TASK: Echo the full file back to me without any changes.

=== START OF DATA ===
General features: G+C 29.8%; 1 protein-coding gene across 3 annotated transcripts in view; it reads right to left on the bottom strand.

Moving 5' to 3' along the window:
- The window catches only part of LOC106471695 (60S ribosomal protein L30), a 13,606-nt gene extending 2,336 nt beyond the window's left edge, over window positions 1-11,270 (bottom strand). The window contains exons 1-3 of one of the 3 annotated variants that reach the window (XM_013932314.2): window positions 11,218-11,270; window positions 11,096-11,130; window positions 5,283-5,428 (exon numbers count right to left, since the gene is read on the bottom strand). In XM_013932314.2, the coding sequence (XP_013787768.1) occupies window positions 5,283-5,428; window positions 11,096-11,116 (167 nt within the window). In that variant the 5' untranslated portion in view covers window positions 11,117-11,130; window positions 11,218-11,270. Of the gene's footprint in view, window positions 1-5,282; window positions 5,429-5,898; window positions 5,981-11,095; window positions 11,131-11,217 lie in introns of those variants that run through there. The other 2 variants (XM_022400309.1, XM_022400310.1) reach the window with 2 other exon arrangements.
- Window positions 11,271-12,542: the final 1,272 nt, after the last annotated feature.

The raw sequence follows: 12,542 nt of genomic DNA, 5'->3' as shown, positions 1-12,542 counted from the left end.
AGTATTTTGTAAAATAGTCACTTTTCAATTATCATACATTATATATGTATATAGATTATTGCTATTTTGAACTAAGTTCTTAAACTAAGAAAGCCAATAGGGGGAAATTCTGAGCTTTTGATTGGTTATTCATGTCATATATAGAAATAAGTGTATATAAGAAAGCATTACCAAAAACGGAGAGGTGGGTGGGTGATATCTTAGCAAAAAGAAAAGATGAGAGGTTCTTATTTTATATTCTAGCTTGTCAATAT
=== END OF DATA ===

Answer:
General features: G+C 29.8%; 1 protein-coding gene across 3 annotated transcripts in view; it reads right to left on the bottom strand.

Moving 5' to 3' along the window:
- The window catches only part of LOC106471695 (60S ribosomal protein L30), a 13,606-nt gene extending 2,336 nt beyond the window's left edge, over window positions 1-11,270 (bottom strand). The window contains exons 1-3 of one of the 3 annotated variants that reach the window (XM_013932314.2): window positions 11,218-11,270; window positions 11,096-11,130; window positions 5,283-5,428 (exon numbers count right to left, since the gene is read on the bottom strand). In XM_013932314.2, the coding sequence (XP_013787768.1) occupies window positions 5,283-5,428; window positions 11,096-11,116 (167 nt within the window). In that variant the 5' untranslated portion in view covers window positions 11,117-11,130; window positions 11,218-11,270. Of the gene's footprint in view, window positions 1-5,282; window positions 5,429-5,898; window positions 5,981-11,095; window positions 11,131-11,217 lie in introns of those variants that run through there. The other 2 variants (XM_022400309.1, XM_022400310.1) reach the window with 2 other exon arrangements.
- Window positions 11,271-12,542: the final 1,272 nt, after the last annotated feature.

The raw sequence follows: 12,542 nt of genomic DNA, 5'->3' as shown, positions 1-12,542 counted from the left end.
AGTATTTTGTAAAATAGTCACTTTTCAATTATCATACATTATATATGTATATAGATTATTGCTATTTTGAACTAAGTTCTTAAACTAAGAAAGCCAATAGGGGGAAATTCTGAGCTTTTGATTGGTTATTCATGTCATATATAGAAATAAGTGTATATAAGAAAGCATTACCAAAAACGGAGAGGTGGGTGGGTGATATCTTAGCAAAAAGAAAAGATGAGAGGTTCTTATTTTATATTCTAGCTTGTCAATAT